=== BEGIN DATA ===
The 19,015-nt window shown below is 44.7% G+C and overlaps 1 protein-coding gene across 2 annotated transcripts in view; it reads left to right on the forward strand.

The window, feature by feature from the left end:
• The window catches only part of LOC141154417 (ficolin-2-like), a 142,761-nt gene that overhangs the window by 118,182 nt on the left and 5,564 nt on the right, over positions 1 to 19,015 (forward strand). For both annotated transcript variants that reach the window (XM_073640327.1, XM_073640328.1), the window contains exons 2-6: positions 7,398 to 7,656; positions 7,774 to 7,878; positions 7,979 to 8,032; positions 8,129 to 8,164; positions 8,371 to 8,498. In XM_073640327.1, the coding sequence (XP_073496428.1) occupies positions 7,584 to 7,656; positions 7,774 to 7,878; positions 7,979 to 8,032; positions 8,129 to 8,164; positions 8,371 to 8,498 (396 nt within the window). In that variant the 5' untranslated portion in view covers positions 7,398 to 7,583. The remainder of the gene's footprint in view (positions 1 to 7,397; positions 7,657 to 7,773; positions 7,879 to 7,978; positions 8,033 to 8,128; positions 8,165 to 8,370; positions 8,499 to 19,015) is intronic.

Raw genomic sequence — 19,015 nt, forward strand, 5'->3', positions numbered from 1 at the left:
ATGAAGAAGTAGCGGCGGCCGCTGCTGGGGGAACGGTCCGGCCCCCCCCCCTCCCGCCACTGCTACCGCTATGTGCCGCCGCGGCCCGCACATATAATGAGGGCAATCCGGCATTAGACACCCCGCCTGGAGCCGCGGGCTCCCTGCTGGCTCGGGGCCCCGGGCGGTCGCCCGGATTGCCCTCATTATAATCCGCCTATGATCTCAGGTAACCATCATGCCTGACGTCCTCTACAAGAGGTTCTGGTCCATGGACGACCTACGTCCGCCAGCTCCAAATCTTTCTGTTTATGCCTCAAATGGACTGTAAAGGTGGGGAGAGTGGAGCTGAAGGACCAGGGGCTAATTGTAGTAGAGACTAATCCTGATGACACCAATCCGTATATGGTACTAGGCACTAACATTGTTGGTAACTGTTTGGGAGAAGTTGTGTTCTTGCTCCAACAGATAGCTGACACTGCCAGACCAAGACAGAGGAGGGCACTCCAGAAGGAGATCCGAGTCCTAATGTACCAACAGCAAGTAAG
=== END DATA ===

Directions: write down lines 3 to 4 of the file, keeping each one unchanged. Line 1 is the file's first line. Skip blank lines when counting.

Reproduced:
• The window catches only part of LOC141154417 (ficolin-2-like), a 142,761-nt gene that overhangs the window by 118,182 nt on the left and 5,564 nt on the right, over positions 1 to 19,015 (forward strand). For both annotated transcript variants that reach the window (XM_073640327.1, XM_073640328.1), the window contains exons 2-6: positions 7,398 to 7,656; positions 7,774 to 7,878; positions 7,979 to 8,032; positions 8,129 to 8,164; positions 8,371 to 8,498. In XM_073640327.1, the coding sequence (XP_073496428.1) occupies positions 7,584 to 7,656; positions 7,774 to 7,878; positions 7,979 to 8,032; positions 8,129 to 8,164; positions 8,371 to 8,498 (396 nt within the window). In that variant the 5' untranslated portion in view covers positions 7,398 to 7,583. The remainder of the gene's footprint in view (positions 1 to 7,397; positions 7,657 to 7,773; positions 7,879 to 7,978; positions 8,033 to 8,128; positions 8,165 to 8,370; positions 8,499 to 19,015) is intronic.

Raw genomic sequence — 19,015 nt, forward strand, 5'->3', positions numbered from 1 at the left: